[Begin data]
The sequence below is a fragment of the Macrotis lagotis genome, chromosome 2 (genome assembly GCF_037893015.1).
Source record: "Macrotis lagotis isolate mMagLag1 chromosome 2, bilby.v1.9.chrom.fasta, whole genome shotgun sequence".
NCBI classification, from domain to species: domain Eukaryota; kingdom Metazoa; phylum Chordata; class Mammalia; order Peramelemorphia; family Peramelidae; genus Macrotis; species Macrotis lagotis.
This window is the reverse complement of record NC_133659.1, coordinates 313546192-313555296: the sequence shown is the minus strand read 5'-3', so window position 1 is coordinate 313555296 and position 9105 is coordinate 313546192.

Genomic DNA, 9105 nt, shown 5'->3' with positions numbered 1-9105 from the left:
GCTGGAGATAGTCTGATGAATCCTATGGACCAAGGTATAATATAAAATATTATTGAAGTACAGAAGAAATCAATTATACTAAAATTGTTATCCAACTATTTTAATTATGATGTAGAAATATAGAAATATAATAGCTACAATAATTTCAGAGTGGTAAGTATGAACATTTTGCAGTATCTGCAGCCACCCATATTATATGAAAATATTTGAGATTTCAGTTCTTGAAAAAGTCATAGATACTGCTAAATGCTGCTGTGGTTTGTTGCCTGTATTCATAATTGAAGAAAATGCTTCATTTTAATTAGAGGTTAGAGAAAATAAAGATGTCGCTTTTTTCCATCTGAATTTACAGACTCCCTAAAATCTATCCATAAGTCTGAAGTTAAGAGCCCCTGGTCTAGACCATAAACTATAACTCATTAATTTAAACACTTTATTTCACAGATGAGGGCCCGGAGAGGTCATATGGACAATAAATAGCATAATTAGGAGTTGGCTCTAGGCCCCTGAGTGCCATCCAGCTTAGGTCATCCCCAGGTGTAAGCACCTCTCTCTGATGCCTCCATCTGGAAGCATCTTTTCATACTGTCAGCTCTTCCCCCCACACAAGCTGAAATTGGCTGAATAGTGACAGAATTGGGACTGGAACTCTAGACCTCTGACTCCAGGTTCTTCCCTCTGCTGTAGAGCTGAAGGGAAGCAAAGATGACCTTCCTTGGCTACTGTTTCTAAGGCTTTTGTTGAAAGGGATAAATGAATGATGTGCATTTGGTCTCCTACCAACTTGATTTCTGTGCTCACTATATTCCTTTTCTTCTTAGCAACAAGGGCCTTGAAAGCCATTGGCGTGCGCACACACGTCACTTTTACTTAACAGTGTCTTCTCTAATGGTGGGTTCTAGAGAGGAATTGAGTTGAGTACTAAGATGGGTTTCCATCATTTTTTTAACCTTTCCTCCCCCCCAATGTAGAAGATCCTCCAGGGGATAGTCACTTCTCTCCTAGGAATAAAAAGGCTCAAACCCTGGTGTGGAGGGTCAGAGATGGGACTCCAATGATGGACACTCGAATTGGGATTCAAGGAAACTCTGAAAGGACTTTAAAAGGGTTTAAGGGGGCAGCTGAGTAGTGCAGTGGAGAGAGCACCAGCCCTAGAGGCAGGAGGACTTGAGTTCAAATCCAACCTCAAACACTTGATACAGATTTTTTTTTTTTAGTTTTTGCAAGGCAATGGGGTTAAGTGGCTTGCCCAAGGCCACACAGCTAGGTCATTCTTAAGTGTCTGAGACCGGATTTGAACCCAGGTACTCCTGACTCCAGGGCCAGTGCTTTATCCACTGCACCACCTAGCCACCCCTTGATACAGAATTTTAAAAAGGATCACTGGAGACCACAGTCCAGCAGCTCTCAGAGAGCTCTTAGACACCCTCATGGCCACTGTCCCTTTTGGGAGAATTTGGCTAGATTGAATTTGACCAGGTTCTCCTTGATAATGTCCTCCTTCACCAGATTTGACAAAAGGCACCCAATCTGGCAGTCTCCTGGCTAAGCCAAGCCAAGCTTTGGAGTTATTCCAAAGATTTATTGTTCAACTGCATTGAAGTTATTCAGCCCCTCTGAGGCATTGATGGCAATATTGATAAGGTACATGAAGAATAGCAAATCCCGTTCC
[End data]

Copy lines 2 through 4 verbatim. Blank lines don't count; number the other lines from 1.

Source record: "Macrotis lagotis isolate mMagLag1 chromosome 2, bilby.v1.9.chrom.fasta, whole genome shotgun sequence".
NCBI classification, from domain to species: domain Eukaryota; kingdom Metazoa; phylum Chordata; class Mammalia; order Peramelemorphia; family Peramelidae; genus Macrotis; species Macrotis lagotis.
This window is the reverse complement of record NC_133659.1, coordinates 313546192-313555296: the sequence shown is the minus strand read 5'-3', so window position 1 is coordinate 313555296 and position 9105 is coordinate 313546192.